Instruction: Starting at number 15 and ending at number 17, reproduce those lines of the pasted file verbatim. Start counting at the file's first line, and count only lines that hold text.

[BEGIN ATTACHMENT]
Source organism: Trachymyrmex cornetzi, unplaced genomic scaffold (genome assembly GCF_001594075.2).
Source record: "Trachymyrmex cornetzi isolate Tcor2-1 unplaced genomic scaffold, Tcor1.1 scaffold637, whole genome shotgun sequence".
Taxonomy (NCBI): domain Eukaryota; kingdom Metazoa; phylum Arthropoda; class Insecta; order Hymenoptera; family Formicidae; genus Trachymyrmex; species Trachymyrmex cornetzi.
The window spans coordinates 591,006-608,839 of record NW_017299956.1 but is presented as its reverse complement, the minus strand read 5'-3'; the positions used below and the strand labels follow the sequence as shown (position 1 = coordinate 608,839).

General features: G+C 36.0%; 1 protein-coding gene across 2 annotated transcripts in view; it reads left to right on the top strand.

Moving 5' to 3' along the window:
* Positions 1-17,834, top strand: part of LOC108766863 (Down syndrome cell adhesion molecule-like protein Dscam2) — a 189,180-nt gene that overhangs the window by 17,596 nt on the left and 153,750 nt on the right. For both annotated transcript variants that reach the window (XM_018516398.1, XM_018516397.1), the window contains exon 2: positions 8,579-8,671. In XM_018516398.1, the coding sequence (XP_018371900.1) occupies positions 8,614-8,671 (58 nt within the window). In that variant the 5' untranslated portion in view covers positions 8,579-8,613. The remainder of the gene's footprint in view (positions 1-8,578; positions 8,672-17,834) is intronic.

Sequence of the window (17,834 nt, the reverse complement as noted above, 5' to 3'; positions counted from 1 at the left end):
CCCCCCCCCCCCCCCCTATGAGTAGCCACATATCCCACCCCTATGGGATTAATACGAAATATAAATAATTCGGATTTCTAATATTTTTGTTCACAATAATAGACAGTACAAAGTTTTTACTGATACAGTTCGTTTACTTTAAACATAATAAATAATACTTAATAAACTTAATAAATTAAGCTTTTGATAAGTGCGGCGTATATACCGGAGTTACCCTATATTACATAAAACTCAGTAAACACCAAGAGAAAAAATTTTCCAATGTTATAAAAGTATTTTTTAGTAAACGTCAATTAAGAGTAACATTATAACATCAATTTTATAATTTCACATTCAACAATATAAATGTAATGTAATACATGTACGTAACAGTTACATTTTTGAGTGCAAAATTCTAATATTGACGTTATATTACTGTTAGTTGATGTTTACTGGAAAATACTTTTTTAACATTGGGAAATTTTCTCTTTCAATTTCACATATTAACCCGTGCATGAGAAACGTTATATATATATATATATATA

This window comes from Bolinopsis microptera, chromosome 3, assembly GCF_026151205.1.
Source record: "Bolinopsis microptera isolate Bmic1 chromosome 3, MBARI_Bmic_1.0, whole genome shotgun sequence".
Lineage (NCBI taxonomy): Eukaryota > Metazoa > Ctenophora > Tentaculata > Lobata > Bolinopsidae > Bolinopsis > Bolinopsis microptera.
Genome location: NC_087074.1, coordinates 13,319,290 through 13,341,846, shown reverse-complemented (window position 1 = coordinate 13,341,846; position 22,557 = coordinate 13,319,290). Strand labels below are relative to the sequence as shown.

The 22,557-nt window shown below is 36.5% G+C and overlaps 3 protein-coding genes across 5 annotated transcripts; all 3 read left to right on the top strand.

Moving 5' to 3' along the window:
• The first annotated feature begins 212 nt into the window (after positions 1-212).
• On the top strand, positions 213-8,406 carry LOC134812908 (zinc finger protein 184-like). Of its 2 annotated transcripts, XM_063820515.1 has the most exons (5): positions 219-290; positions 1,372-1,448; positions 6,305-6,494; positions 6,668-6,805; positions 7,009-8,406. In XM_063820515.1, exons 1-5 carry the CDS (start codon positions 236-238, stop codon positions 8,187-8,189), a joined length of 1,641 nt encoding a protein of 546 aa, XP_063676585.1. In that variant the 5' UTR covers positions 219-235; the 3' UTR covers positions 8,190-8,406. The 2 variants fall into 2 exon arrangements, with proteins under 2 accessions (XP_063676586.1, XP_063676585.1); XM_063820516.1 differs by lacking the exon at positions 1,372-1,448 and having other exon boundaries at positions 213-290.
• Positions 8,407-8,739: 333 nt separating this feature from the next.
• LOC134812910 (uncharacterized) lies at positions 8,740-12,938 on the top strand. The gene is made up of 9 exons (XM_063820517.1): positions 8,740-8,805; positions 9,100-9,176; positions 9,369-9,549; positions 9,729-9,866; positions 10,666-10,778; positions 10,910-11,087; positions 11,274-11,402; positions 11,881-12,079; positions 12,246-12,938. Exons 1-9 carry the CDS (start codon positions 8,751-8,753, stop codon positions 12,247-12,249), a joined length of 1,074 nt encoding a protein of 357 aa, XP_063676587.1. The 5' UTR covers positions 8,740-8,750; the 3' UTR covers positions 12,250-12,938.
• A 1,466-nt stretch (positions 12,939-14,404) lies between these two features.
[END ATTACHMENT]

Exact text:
Moving 5' to 3' along the window:
• The first annotated feature begins 212 nt into the window (after positions 1-212).
• On the top strand, positions 213-8,406 carry LOC134812908 (zinc finger protein 184-like). Of its 2 annotated transcripts, XM_063820515.1 has the most exons (5): positions 219-290; positions 1,372-1,448; positions 6,305-6,494; positions 6,668-6,805; positions 7,009-8,406. In XM_063820515.1, exons 1-5 carry the CDS (start codon positions 236-238, stop codon positions 8,187-8,189), a joined length of 1,641 nt encoding a protein of 546 aa, XP_063676585.1. In that variant the 5' UTR covers positions 219-235; the 3' UTR covers positions 8,190-8,406. The 2 variants fall into 2 exon arrangements, with proteins under 2 accessions (XP_063676586.1, XP_063676585.1); XM_063820516.1 differs by lacking the exon at positions 1,372-1,448 and having other exon boundaries at positions 213-290.